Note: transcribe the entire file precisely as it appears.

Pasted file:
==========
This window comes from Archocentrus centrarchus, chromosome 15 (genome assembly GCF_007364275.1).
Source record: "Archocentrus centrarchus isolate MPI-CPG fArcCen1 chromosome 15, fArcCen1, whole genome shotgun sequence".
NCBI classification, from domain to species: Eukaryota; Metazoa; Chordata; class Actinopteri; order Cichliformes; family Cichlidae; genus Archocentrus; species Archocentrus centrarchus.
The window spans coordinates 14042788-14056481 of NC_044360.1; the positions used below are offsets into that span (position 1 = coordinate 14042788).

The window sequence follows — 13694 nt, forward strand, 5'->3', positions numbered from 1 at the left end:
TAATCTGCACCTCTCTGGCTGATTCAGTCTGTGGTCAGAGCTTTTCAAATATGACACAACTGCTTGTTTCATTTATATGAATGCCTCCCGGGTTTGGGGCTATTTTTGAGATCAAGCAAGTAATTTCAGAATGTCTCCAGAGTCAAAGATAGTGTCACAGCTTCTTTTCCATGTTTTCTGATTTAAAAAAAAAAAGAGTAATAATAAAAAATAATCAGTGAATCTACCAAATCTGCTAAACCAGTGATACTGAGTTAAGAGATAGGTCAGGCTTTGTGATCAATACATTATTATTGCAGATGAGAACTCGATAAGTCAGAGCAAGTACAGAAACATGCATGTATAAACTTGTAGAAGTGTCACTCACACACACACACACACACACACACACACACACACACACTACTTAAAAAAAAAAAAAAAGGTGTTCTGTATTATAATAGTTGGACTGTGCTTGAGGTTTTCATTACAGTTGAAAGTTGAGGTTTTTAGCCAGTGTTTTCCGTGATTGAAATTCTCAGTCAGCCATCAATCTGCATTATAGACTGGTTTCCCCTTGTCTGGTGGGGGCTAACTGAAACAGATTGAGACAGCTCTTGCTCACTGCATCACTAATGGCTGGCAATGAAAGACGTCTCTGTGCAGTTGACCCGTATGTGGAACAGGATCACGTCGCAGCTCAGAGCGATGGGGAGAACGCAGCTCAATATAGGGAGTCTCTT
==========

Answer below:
This window comes from Archocentrus centrarchus, chromosome 15 (genome assembly GCF_007364275.1).
Source record: "Archocentrus centrarchus isolate MPI-CPG fArcCen1 chromosome 15, fArcCen1, whole genome shotgun sequence".
NCBI classification, from domain to species: Eukaryota; Metazoa; Chordata; class Actinopteri; order Cichliformes; family Cichlidae; genus Archocentrus; species Archocentrus centrarchus.
The window spans coordinates 14042788-14056481 of NC_044360.1; the positions used below are offsets into that span (position 1 = coordinate 14042788).

The window sequence follows — 13694 nt, forward strand, 5'->3', positions numbered from 1 at the left end:
TAATCTGCACCTCTCTGGCTGATTCAGTCTGTGGTCAGAGCTTTTCAAATATGACACAACTGCTTGTTTCATTTATATGAATGCCTCCCGGGTTTGGGGCTATTTTTGAGATCAAGCAAGTAATTTCAGAATGTCTCCAGAGTCAAAGATAGTGTCACAGCTTCTTTTCCATGTTTTCTGATTTAAAAAAAAAAAGAGTAATAATAAAAAATAATCAGTGAATCTACCAAATCTGCTAAACCAGTGATACTGAGTTAAGAGATAGGTCAGGCTTTGTGATCAATACATTATTATTGCAGATGAGAACTCGATAAGTCAGAGCAAGTACAGAAACATGCATGTATAAACTTGTAGAAGTGTCACTCACACACACACACACACACACACACACACACACACACACTACTTAAAAAAAAAAAAAAAGGTGTTCTGTATTATAATAGTTGGACTGTGCTTGAGGTTTTCATTACAGTTGAAAGTTGAGGTTTTTAGCCAGTGTTTTCCGTGATTGAAATTCTCAGTCAGCCATCAATCTGCATTATAGACTGGTTTCCCCTTGTCTGGTGGGGGCTAACTGAAACAGATTGAGACAGCTCTTGCTCACTGCATCACTAATGGCTGGCAATGAAAGACGTCTCTGTGCAGTTGACCCGTATGTGGAACAGGATCACGTCGCAGCTCAGAGCGATGGGGAGAACGCAGCTCAATATAGGGAGTCTCTT